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Date: 03-05-2013 HSICON 2 - Panel Discussion Day 1

Moderators: Dr KK Sethi & Dr Siddharth Shah. Panelists : Dr. N. P. Singh , Dr. S.S. Ramesh and Dr. Isaac Moses

Question from Audience:  We keep on blaming the diet, the stress factors, the non-vegetarian food and all for the rise in diabetes and hypertension.  In the lighter vein, I am asking, after all human being is an animal, do we find incidence of hypertension in animals and incidence of diabetes in animals and is there any difference between blood pressure or incidence of diabetes in domesticated and wild animals.

 

Dr. N. P. Singh:  Twenty years back, professor B. Brenner who is a renowned nephrologist and teaches nephrology, in a talk, talked about this salt handling by the kidneys and he did mention that lions do not get high blood pressure.  The reason being, we throw raw meat over the lions and they are all energetic, they keep on jumping inside there.  Elephants who are very obese and have sedentary lifestyle do sometimes have high blood pressure, so it is a topic which we must do a research.  Dogs who are in the rural area do not get hypertension.  Dogs who are in our household and are given lot of food including our own spent food, do get hypertension.  Diabetes, of course, genetic predispositions.  Now there are certain monkeys, I was talking to you, who have genetic predisposition and they develop diabetes.  We do experiments on them to see how they progress to develop nephropathy, but I have not heard about monkeys developing type II diabetes because of their lifestyle.

 

Question from Audience:  I just want to add on this, indapamide was one diuretic, which especially has been tested in the elderly and systolic hypertension is one point which I thought Dr. Ramesh, I am sure that you would agree with, that indapamide is one diuretic.  The other one is the target level of blood pressure and hypertension.  Dr. Moses, you were something like Chris Gayle hitting 6s, you were going so fast, but the target level I think I would like comments, is it 120/80 or 130/80 because I feel the cutoff for a diabetic with a hypertensive who does not have a proteinuria, 130/80 is optimal one because below that the coronary events increase and the stroke events came down.  I know, I have just opened up a controversy, lets get there.

 

Dr. K K Sethi:  The goal blood pressure as recommended by current guidelines of European Society of Cardiology, Indian Society of Hypertension and many others for diabetics and chronic kidney disease is 130/80 and of course it is very difficult to achieve that level and let me tell you that published data on various trials shows that no matter what combination you use, only 60% of the patients in trials where there is a very very meticulous and aggressive monitoring of the patients, 60% achieve blood pressure values of close to 140/90 and only 30% get to values of less than 130/85, but of course there is data that shows that if you below 120/80, there is a possibility of getting into the J-curve and actually losing benefit from what you actually gain by reducing the pressure.  So, that is a grey area where people still say that excessive lowering of blood pressure may not be beneficial, but certainly increase in the blood pressure is definitely associated with kidney damage, atherosclerosis and other cardiovascular complications and more so in diabetes.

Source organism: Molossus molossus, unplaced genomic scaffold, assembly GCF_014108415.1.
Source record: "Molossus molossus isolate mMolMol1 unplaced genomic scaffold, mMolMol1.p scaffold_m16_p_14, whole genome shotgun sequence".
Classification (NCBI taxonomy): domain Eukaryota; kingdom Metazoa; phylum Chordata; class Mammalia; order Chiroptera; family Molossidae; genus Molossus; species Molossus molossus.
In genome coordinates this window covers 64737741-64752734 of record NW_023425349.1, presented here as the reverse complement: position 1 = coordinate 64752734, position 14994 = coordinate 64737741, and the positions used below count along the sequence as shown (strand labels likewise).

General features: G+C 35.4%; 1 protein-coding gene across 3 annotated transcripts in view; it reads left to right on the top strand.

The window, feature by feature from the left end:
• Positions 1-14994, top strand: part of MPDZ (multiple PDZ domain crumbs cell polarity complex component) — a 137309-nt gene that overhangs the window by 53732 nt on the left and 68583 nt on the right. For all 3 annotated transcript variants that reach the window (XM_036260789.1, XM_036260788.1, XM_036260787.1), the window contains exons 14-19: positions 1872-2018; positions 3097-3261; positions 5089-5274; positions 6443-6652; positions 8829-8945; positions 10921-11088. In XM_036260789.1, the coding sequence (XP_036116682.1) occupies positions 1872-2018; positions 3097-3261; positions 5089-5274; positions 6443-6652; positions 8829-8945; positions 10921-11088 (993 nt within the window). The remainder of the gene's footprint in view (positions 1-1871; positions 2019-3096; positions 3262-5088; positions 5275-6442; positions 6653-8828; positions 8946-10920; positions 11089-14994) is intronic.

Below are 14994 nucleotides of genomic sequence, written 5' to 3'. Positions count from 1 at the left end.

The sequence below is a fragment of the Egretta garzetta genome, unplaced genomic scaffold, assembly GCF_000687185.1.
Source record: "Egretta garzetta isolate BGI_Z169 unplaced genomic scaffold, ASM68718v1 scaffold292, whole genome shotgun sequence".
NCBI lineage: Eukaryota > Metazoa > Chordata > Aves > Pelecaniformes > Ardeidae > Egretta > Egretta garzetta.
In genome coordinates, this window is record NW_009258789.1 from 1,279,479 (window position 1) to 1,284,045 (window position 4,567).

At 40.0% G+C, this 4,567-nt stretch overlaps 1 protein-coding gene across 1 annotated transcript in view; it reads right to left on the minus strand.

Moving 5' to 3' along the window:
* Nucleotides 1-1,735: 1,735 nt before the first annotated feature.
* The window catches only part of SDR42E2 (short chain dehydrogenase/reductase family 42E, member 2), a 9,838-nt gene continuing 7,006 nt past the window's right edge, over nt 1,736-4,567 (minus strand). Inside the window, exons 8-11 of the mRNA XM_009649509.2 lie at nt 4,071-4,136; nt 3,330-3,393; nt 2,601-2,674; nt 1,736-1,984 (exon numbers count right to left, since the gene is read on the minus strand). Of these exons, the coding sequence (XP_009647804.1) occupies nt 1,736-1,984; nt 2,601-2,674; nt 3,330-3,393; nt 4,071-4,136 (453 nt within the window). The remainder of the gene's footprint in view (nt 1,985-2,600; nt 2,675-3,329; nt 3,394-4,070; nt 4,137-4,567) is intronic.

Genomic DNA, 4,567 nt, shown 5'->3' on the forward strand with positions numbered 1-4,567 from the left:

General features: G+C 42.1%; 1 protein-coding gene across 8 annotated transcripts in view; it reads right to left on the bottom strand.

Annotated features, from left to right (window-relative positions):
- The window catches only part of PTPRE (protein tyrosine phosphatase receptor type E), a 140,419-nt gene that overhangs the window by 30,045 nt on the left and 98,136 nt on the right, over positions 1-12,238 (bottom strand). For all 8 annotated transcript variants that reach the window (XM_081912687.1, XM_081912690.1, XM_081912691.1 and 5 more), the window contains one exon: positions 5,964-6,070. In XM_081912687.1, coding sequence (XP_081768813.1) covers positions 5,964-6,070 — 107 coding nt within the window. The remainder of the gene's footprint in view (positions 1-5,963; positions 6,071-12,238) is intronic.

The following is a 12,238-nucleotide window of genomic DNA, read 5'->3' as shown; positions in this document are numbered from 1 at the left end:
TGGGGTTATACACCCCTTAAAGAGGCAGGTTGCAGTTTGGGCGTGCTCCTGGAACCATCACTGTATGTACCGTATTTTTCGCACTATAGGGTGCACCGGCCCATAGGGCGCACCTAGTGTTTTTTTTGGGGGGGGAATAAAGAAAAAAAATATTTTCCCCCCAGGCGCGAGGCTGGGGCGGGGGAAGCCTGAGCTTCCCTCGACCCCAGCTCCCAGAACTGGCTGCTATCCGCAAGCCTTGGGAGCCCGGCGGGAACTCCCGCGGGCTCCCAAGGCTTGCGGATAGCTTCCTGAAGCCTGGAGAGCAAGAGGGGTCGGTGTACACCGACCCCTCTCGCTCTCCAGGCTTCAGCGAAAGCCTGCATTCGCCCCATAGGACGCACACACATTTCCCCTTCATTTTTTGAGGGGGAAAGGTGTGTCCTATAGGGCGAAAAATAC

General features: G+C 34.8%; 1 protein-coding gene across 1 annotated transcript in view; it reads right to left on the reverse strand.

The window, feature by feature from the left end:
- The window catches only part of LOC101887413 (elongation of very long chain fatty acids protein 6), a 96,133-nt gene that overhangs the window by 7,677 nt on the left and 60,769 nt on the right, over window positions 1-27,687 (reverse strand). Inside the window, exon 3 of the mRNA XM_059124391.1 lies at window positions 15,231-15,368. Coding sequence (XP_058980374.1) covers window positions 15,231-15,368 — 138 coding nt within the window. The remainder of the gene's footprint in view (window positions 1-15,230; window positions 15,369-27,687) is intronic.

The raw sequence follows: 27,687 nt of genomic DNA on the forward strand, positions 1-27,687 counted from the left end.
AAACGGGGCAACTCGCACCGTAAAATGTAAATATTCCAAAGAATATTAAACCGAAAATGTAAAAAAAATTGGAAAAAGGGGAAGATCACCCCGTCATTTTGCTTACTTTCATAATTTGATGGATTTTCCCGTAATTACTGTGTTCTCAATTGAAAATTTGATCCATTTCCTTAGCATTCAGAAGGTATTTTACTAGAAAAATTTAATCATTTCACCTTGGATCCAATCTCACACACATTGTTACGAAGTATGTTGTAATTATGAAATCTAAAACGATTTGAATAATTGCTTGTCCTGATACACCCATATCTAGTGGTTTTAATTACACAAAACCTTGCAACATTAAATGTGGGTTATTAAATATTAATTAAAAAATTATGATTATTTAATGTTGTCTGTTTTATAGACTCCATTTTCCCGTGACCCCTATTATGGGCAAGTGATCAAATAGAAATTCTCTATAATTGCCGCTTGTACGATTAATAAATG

Dr. Siddharth Shah: Recommendation has been to bring down the blood pressures with comorbid conditions in hypertension to 130/80, but looking at the ACCORD trial, the recent guidelines of ADA in February 2013, has recommended to bring down the blood pressure to 140/80 as target for diabetic patients with hypertension, so this is the latest guidelines that has come and we are still debating whether it should be 130/80 or 140/80 because increased mortality was seen in a diabetic, especially in ACCORD and this has been debated a lot.

 

Dr. S.S. Ramesh:  How low is normal for diabetic patient, because if you really see HOPE and HOPE 2 trial where the patient did not have so called hypertension and if you really believe the HOPE trial results, with a very high dose of ramipril, there was a significant reduction in stroke, significant reduction in coronary artery disease, significant reduction in progression of renal failure.  ACCORD really played a bad tone, that was one trial suddenly it deflated all our enthusiasm about the role of ACE inhibitors in diabetes, because you made a statement that in diabetic only if the blood pressure is high, then you will start treatment, with a normal blood pressure we should not treat, but HOPE trial and many of these trials showed that even with a normal blood pressure in a diabetic, like ADA recommends aspirin for all diabetics, they also recommend that the small dose of ACE inhibitors for all diabetics.  What is your opinion?

 

Dr. N. P. Singh:  I believe that we should not look at individual separately, like hypertension, diabetes.  Overall, the patient remains the same.  If we are able to provide him with a good quality of life without proteinuria and he has good physical activity with a blood pressure of 130/80, I think that should be more than enough, but try and target them very strongly.  Please understand that many of them will be dippers as well, so they might end up having a low blood pressure at night, which might have an adverse effect, that is why the “J” hypothesis.  So, we need to individualize the treatment rather than talking about as a group.

 

Dr. K K Sethi:  The issue is slightly different and let me just intervene here.  You see the issue here is that most treatments for hypertension or blood pressure in diabetics are aimed at reducing proteinuria.  Now, the question that has been asked is if a patient has normal blood pressure today, should he be given ACE inhibitors, ARBs or anything else for benefits on cardiovascular health as well as for reduction of proteinuria or at least for delay in onset of proteinuria.